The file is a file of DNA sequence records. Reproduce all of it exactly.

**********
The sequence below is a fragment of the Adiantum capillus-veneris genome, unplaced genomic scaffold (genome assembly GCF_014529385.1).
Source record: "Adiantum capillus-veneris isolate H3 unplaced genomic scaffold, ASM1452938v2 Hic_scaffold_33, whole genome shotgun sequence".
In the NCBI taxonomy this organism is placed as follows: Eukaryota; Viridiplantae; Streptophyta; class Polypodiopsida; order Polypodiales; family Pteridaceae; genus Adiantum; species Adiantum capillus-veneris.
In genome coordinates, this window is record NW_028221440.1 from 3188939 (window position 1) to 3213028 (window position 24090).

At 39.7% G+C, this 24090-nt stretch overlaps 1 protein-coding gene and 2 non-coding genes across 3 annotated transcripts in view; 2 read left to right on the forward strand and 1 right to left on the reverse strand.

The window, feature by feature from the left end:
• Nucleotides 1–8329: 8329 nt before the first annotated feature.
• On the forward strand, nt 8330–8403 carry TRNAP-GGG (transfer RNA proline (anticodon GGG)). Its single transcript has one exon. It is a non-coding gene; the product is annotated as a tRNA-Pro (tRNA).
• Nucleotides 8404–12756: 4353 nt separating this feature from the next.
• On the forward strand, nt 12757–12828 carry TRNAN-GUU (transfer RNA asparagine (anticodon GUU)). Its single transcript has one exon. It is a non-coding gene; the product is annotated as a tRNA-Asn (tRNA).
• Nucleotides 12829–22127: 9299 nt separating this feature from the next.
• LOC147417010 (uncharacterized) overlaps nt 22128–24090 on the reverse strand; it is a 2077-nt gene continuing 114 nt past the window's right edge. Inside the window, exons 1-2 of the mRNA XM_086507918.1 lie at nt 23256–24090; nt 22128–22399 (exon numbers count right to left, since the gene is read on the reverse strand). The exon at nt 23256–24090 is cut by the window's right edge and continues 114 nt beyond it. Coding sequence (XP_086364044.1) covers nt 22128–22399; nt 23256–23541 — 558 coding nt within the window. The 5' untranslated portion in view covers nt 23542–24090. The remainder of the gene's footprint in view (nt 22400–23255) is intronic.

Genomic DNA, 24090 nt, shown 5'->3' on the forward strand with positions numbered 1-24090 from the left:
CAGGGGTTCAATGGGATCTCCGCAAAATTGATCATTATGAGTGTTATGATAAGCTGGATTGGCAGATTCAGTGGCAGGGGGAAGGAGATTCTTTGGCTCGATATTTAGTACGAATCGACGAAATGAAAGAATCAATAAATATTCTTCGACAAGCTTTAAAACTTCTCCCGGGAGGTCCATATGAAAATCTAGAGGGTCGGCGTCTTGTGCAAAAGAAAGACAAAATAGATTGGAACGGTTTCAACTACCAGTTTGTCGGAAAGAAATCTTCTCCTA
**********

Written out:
The sequence below is a fragment of the Adiantum capillus-veneris genome, unplaced genomic scaffold (genome assembly GCF_014529385.1).
Source record: "Adiantum capillus-veneris isolate H3 unplaced genomic scaffold, ASM1452938v2 Hic_scaffold_33, whole genome shotgun sequence".
In the NCBI taxonomy this organism is placed as follows: Eukaryota; Viridiplantae; Streptophyta; class Polypodiopsida; order Polypodiales; family Pteridaceae; genus Adiantum; species Adiantum capillus-veneris.
In genome coordinates, this window is record NW_028221440.1 from 3188939 (window position 1) to 3213028 (window position 24090).

At 39.7% G+C, this 24090-nt stretch overlaps 1 protein-coding gene and 2 non-coding genes across 3 annotated transcripts in view; 2 read left to right on the forward strand and 1 right to left on the reverse strand.

The window, feature by feature from the left end:
• Nucleotides 1–8329: 8329 nt before the first annotated feature.
• On the forward strand, nt 8330–8403 carry TRNAP-GGG (transfer RNA proline (anticodon GGG)). Its single transcript has one exon. It is a non-coding gene; the product is annotated as a tRNA-Pro (tRNA).
• Nucleotides 8404–12756: 4353 nt separating this feature from the next.
• On the forward strand, nt 12757–12828 carry TRNAN-GUU (transfer RNA asparagine (anticodon GUU)). Its single transcript has one exon. It is a non-coding gene; the product is annotated as a tRNA-Asn (tRNA).
• Nucleotides 12829–22127: 9299 nt separating this feature from the next.
• LOC147417010 (uncharacterized) overlaps nt 22128–24090 on the reverse strand; it is a 2077-nt gene continuing 114 nt past the window's right edge. Inside the window, exons 1-2 of the mRNA XM_086507918.1 lie at nt 23256–24090; nt 22128–22399 (exon numbers count right to left, since the gene is read on the reverse strand). The exon at nt 23256–24090 is cut by the window's right edge and continues 114 nt beyond it. Coding sequence (XP_086364044.1) covers nt 22128–22399; nt 23256–23541 — 558 coding nt within the window. The 5' untranslated portion in view covers nt 23542–24090. The remainder of the gene's footprint in view (nt 22400–23255) is intronic.

Genomic DNA, 24090 nt, shown 5'->3' on the forward strand with positions numbered 1-24090 from the left:
CAGGGGTTCAATGGGATCTCCGCAAAATTGATCATTATGAGTGTTATGATAAGCTGGATTGGCAGATTCAGTGGCAGGGGGAAGGAGATTCTTTGGCTCGATATTTAGTACGAATCGACGAAATGAAAGAATCAATAAATATTCTTCGACAAGCTTTAAAACTTCTCCCGGGAGGTCCATATGAAAATCTAGAGGGTCGGCGTCTTGTGCAAAAGAAAGACAAAATAGATTGGAACGGTTTCAACTACCAGTTTGTCGGAAAGAAATCTTCTCCTA